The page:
Shortage of senior doctors at Nelson Marlborough DHB part of wider pattern
A survey of senior doctors at Nelson Marlborough District Health Board has revealed a shortage of specialists nearly two and a half times larger than the number of vacancies officially recorded, says Ian Powell, Executive Director of the Association of Salaried Medical Specialists (ASMS).
This follows a similar survey of senior doctors at Capital & Coast DHB, released last week, which also recorded significant shortages (https://www.asms.org.nz/news/asms-news/2017/09/11/survey-reveals-significant-shortfall-senior-doctors-capital-coast-dhb/).
“We’re seeing an ongoing pattern of significant but largely invisible shortages in the senior medical workforce, which is very concerning,” says Mr Powell. “There’s a very clear gap between the specialist vacancies that are actually advertised and the ongoing shortfalls in senior doctor numbers that are having an impact, and it’s this gap that needs to be addressed as a matter of priority.”
The survey of clinical leaders at Nelson Marlborough DHB was carried out by the ASMS with a view to assessing how many SMO full-time equivalents are needed to provide a safe and quality service for patients, including patients in need of treatment but unable to access it.
Data produced by the Organisation of Economic Cooperation and Development (OECD) show New Zealand has one of the lowest number of specialists per head of population out of 32 countries.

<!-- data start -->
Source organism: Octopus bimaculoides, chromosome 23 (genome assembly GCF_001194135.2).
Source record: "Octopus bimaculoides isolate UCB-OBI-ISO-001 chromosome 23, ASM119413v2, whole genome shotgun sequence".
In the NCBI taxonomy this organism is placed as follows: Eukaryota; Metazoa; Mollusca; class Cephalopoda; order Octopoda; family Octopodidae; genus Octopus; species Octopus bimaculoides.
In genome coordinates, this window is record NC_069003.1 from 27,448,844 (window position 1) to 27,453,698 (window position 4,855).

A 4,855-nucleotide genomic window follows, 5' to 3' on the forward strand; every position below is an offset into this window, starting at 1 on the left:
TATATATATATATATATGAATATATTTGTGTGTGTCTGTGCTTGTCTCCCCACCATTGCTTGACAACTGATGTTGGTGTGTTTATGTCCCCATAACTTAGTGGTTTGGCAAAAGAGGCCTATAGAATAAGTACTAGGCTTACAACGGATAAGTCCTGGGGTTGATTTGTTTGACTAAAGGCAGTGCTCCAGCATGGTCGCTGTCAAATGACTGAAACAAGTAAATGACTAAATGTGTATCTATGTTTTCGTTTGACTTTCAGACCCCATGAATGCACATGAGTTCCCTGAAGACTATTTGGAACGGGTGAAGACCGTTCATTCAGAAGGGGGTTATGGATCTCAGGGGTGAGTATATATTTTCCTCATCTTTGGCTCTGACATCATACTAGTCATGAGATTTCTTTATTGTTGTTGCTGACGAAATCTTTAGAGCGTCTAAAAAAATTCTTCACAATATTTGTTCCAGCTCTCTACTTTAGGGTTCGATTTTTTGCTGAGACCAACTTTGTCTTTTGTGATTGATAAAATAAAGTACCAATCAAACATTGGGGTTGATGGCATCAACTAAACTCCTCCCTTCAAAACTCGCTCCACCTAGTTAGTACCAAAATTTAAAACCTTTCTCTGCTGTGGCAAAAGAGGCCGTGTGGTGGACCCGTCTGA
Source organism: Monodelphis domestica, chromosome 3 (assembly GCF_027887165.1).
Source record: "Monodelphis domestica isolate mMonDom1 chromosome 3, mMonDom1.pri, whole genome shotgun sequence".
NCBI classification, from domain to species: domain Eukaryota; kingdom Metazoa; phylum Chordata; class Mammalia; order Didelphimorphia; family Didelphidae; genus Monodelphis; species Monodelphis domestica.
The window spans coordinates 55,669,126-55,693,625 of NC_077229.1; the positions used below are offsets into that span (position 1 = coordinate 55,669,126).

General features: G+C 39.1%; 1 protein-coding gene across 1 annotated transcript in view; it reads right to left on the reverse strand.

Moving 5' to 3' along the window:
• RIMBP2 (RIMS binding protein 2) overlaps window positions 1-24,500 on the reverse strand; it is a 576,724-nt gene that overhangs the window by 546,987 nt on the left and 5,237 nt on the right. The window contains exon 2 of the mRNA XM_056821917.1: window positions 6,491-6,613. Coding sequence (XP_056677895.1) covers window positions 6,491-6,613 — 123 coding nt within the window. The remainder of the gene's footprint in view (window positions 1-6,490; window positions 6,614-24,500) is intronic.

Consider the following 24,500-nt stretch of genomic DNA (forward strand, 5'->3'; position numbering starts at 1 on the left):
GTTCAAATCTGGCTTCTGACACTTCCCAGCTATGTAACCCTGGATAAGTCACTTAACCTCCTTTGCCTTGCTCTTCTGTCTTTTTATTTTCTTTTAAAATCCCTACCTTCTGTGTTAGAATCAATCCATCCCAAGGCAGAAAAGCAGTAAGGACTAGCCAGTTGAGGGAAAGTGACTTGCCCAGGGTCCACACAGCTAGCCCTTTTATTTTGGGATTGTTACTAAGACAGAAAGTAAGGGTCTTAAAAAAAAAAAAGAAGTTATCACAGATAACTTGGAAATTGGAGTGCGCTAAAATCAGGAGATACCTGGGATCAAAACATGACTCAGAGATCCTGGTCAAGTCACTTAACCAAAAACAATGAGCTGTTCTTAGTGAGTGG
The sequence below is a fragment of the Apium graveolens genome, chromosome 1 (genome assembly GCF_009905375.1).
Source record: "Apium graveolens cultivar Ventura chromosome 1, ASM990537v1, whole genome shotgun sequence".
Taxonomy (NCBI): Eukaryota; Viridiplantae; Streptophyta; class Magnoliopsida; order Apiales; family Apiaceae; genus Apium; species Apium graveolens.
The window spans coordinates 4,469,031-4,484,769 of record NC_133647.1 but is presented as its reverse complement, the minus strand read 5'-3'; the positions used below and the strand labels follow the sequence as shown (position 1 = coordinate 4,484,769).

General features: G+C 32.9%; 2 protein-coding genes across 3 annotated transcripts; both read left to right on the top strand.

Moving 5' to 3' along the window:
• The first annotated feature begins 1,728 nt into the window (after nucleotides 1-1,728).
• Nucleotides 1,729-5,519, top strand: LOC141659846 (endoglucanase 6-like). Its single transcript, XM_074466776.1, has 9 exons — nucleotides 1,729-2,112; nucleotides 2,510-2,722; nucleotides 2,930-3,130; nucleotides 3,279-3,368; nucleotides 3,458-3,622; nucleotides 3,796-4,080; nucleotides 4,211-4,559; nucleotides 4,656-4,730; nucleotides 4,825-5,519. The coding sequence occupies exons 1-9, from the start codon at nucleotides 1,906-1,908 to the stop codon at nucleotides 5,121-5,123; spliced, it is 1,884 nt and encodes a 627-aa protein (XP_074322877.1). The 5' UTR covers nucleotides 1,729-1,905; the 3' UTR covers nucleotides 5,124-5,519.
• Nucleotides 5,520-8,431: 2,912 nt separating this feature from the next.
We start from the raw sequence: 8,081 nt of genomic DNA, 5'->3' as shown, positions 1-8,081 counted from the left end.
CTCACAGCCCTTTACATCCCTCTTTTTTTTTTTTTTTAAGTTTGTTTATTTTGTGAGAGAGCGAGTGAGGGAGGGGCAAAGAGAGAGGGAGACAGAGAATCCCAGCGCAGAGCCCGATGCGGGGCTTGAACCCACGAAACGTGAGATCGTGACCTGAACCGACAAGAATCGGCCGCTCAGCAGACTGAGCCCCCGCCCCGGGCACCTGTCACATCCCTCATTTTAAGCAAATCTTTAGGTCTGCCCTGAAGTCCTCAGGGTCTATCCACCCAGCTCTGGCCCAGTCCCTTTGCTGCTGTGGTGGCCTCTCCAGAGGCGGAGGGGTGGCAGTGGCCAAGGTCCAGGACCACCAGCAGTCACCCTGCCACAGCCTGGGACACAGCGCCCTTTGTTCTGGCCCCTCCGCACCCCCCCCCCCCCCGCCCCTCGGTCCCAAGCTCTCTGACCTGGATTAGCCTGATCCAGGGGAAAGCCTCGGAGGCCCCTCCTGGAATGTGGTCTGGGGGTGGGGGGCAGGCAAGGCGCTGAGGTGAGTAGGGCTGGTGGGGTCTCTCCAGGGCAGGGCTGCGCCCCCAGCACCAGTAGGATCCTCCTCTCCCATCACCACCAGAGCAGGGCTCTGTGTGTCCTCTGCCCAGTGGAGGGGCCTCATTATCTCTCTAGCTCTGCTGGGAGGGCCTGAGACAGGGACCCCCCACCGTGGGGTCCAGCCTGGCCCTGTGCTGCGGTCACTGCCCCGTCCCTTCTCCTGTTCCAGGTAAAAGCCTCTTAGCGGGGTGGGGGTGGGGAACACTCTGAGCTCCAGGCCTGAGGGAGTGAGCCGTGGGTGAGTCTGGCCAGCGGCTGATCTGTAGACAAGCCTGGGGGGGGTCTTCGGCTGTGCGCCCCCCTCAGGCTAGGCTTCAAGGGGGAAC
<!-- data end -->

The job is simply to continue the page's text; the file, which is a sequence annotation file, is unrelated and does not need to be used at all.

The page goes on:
Main findings from the Nelson Marlborough DHB survey:
- Of the 21 HoDs contacted for participation in the survey, 14 responded (67%), representing approximately 61% (71.8 FTEs) of the SMO FTE workforce at NMDHB.
- 8 HoDs (57%) assessed they had inadequate FTE SMOs for their services.
- Overall, they estimated they needed 12.4 more FTEs – or 17% of the current SMO staffing allocation – to provide safe, quality and timely health care at the time of the survey.
- Despite the estimated 12.4 FTE staffing shortfall, there were only 5.1 FTE vacancies at the time of the survey (meaning the estimated staffing shortfall was 2.4 times higher than vacancies at the time).
- From the 14 HoD responses, 14% indicated their SMO staff are ‘never’ or ‘rarely’ able to access the recommended level of non-clinical time, and 29% felt their staff had insufficient time to undertake training and education duties.
- On average, 20% felt there was inadequate internal SMO backup cover for short-term sick leave, annual leave, continuing medical education leave or for covering training and mentoring duties while staff were away.
- 21% responded that there was inadequate access to locums or additional staff to cover for long-term leave.
“Hospitals are doing their best with the money and staff they have, and we’re fortunate in New Zealand to have a dedicated, expert health workforce,” says Mr Powell. “However, the evidence is very clear that we don’t have enough senior doctors to provide the levels of quality care required by our communities.
“Whichever political party leads the next Government after this weekend’s election, they need to step up to the challenge of resourcing New Zealand’s public hospitals adequately so that these shortages don’t worsen.”
The full survey results are detailed in an ASMS Research Brief available online at https://www.asms.org.nz/wp-content/uploads/2017/09/NMDHB-staffing-survey_168405.2.pdf. The NMDHB staffing survey is the fourth in the series to date. Similar surveys have been carried out in Capital & Coast, Hawke’s Bay and MidCentral DHBs, and reports of these are also available on the ASMS website at https://www.asms.org.nz/publications/researchbrief/.